Johns Hopkins launches Behavioral Health Crisis Support Team

| November 10, 2021
Posted in: , ,

Note: This letter originally appeared as an email sent to the Hopkins community on November 9, 2021.

Dear Johns Hopkins Community:

In May, we announced our commitment to providing behavioral health crisis services to our campus and broader community through the creation of the Behavioral Health Crisis Support Team (BHCST)—a mobile co-responder program, pairing mental health professionals with specially trained public safety personnel to respond to behavioral health–related crises.

Today, we are excited to announce the official launch of the BHCST program, which began serving the Homewood campus this fall on a pilot basis and will gradually expand to a 24/7 service that covers our other Baltimore campuses.

In this first phase, our new team of experienced, compassionate crisis professionals will work in designated shifts alongside specially trained public safety officers to conduct field assessments, triage and de-escalate behavioral health–related calls, and coordinate follow-up case management, among other services. Owing to a nationwide shortage of behavioral health providers, we are still recruiting additional highly qualified clinicians and hope to cover as many incidents as possible, up to 24/7 coverage over time. In the interim and on an ongoing basis, clinical backup will continue to be provided, at all times of the day, for phone assessments, triage, and response.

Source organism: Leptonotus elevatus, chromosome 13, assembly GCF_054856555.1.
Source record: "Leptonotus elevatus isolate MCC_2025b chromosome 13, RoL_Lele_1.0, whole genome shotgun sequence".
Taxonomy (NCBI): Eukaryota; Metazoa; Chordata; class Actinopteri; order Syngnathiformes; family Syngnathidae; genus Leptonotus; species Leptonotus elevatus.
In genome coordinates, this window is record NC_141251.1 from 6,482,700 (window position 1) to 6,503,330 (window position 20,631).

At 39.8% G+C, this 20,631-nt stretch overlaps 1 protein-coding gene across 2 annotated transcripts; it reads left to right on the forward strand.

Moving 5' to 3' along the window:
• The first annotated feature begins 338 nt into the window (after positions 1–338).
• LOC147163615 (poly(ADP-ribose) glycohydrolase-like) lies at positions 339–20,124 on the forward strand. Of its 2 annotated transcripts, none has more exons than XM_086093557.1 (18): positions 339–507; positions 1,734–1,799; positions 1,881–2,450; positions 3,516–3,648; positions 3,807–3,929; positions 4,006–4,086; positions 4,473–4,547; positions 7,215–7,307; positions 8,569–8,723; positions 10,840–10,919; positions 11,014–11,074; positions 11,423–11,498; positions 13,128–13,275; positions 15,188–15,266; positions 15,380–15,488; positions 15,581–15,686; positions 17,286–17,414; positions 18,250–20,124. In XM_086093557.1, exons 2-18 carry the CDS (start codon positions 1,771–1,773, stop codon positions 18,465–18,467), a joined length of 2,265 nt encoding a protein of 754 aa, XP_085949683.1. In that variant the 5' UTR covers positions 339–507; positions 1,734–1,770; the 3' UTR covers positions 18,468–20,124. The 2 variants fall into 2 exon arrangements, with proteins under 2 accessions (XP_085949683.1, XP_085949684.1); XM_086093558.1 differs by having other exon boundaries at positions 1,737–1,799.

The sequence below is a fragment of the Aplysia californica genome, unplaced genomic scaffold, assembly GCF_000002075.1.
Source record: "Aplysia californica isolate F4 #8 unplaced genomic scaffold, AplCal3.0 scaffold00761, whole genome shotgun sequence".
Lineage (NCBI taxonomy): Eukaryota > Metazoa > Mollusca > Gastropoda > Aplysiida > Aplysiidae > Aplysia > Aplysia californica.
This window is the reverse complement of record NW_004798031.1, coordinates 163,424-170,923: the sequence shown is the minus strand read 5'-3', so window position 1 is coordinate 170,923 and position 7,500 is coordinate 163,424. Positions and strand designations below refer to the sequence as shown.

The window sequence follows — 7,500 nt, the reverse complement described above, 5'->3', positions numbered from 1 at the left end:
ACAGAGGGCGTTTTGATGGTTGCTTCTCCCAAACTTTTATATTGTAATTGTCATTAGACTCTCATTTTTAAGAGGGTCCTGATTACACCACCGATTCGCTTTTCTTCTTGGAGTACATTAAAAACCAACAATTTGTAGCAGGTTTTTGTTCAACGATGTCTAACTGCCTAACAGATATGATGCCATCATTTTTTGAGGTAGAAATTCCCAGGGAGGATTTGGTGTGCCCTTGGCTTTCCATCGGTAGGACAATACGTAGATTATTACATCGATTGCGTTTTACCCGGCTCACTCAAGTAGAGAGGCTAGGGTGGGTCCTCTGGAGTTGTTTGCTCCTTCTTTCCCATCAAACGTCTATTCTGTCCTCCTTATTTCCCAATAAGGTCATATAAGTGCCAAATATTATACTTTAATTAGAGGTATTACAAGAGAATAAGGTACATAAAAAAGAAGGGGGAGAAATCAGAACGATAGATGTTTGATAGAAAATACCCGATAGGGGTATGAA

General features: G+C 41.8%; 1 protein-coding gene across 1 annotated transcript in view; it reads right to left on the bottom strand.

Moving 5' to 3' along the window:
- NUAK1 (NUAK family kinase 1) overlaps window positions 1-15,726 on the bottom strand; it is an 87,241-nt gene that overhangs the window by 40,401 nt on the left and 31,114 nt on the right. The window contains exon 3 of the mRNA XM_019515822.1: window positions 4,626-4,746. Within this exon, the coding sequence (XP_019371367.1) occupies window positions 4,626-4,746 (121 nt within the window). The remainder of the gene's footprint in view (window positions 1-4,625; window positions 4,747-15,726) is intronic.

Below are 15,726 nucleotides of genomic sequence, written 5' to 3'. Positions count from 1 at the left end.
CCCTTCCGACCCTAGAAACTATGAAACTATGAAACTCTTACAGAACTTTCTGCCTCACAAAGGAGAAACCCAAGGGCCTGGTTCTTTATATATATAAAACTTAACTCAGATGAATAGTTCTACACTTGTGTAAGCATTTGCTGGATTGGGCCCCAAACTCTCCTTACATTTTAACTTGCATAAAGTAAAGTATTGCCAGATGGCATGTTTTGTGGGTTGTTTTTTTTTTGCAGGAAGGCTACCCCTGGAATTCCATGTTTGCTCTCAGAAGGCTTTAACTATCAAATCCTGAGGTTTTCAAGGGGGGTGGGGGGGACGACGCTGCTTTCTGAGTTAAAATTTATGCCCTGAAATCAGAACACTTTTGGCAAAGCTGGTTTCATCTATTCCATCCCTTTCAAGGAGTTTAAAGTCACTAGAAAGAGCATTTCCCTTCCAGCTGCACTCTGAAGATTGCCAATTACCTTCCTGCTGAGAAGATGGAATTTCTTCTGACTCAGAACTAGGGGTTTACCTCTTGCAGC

Our new mental health professionals come to the university with strong backgrounds in crisis counseling and de-escalation, and experience with mobile crisis response. Within their first month, they underwent an extensive orientation, which included diversity, equity, and inclusion trainings; introductions to JHU programs; and meetings with organizations representing JHU’s neighbors. The clinicians also participated in collaborative training—alongside their public safety counterparts—which included a trauma-to-trust workshop that explored the ways in which trauma presents in their work and how to use those experiences to create mutual trust within the communities they serve. Separately, our public safety officers have also participated in trainings focused on LGBT+-informed language and pronouns, crisis de-escalation, countering implicit bias, and response adaptations for providing care to trauma victims, those who are unhoused, and those with disabilities. Further workshops are being planned.

During the next phase of this pilot, we plan to introduce a dedicated phone number where individuals can reach the BHCST directly. For regular updates and more information about the BHCST and our pilot program, please visit our public safety website or our student well-being website.

Today’s announcement is a major milestone in the power of community to play an active role in redesigning what public safety combined with behavioral health support looks like and to leverage university resources to realize our collective vision. As we work to provide essential behavioral health crisis services at Johns Hopkins, it is our utmost hope that this new approach will meet the moment on our campus and nationwide in prioritizing behavioral health care access for all.

Branville Bard
Vice President for Public Safety

Kevin Shollenberger
Vice Provost for Student Health and Well-Being
Interim Vice Provost for Student Affairs